- Coolant. Ensure your coolant is half way between the min and the max. If your coolant is close to the max level then you may find that some coolant escapes through the radiator cap when the engine gets very hot. This is not necessarily a problem, although it may look dramatic, and gain the attention of the marshals.
- Fuel. Start the day with a full tank. At track speeds you will probably only get somewhere between 60 and 100 miles to a tank. Many people choose to use high octane fuel (Shell v-Power or similar) when on track, but this is your choice. In theory the RX-8 doesn't require it (although it does no harm either).
- Gearbox and diff oil. You don't have to do anything, although it's a good idea to check the levels. Track use is very hard on the gearbox and diff, so you may want to consider changing the oils after a few track days. You may also notice that at track speeds it is harder to engage some gears (4th is notorious on the s1 box), and a gearbox oil change to a high quality fluid can help with this issue.
- Ignition. Track use will stress your ignition to the limit. If you have doubts about the health of your ignition systems then it is prudent to fix it before you venture on track.
- Insurance. Track day insurance is not mandatory. Many people never take out track day insurance. Some people wouldn't go on track without it. It's totally your choice. Be aware that insurance is purely for your own car. You are responsible for any and all damage that occurs to your car on a track day. So if someone hits you, you pay for your own repairs. You cannot claim from them, and if they have their own insurance then it won't cover damage to your car.
- DSC (Dynamic Stability Control system). The RX-8 has a very sophisticated traction control and stability control system. Many people ask if they should turn off these systems when on track. It's your choice, but the general recommendation, particularly for novices, is to leave them on. The systems will not intervene, or "stop your fun", as long as you drive the car within its limits. You can drive the car to the absolute limit of its grip with the DSC fully active. The DSC system will only intervene to "catch you" if you overstep the limit. Leaving it on could save your car if you get it very wrong. You only really need to turn it off if you want to have a play, and deliberately drive beyond the limit. If you drive in this fashion then you may well be back flagged anyway....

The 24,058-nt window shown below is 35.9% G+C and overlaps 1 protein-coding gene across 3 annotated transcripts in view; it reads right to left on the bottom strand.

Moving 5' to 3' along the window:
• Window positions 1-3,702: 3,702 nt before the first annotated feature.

- Timing. Don't do it! Timing your laps is banned on all track days. If the organisers catch you they will stop you, and may exclude you from the rest of the day. Many people use dash cams, and you can often work out your lap times, after the event. This is a grey area, and most track operators will tolerate it, as long as it is not too obvious (possibly don't post your times all over YouTube!)
- Seat belts. You have to wear a seat belt (obviously). Modern inertia reel belts don't hold you during hard cornering, so many track day drivers find other solutions. The "CG-Lock" is a very effective way of locking the seat belt in place during track use. CG-Locks can be bought from the club shop. You can also fit harnesses and competition seats, but if you are considering this then you are probably no longer a novice.
- Noise. As mentioned above, all circuits have quite stringent noise limits. These are not flexible or optional, and if your car exceeds the imposed limits then you will not be allowed on track. You should find out what the limits are for the track you are attending, and try to assess whether your car will pass. As a general rule, a stock RX-8 will easily pass all noise tests at any circuit in the UK. Fitting a non-resonated decat and a something like a Toyo backbox will put your car close to the limit on many circuits, so be warned! If you have an aggressively ported car, with a straight through single exit exhaust, then you will certainly fail the noise test at any track day. Rotaries can be very noisy. Also note that after-market intakes can make your car much noisier. They may not affect the static test much (because that measures exhaust noise), but they will affect drive-by noise testing. If you are not sure whether you will pass noise test then posting a question on the forum can be a good way of getting a reasonable idea. There will probably be another member with a similar exhaust and intake configuration to yours, and they may have experience of being noise tested at various circuits.
- Wheel nut torque. Check it! Wheel nut torque should be checked regularly through the day. Use a torque wrench. Too much torque can be as bad as too little torque. And while we are talking about wheel nuts, don't go on circuit with aluminium "weight saving" wheel nuts. These are not recommended for the track, and there is a strong chance they will fail under track stresses. And if you must use spacers then only use hub-centric, fully bolted spacers. Simple spacers will over-stress your wheel studs, and could lead to your wheels coming off (I have personally seen it happen).

Finally, what tools to take:
- Torque wrench for the wheel nuts
- Tyre pressure gauge
- Tyre pump (The RX-8 compressor is actually quite handy)
- Oil. You should take a spare litre for a full track day.
- If you are considering changing pads then you will need a trolley jack, axle stands and a basic tool kit. Rear pads will need a caliper wind-back tool.
- Everything else is optional, and unlikely to be required, assuming all goes well and your car is well prepared beforehand.

Above all else, enjoy it. It's meant to be fun!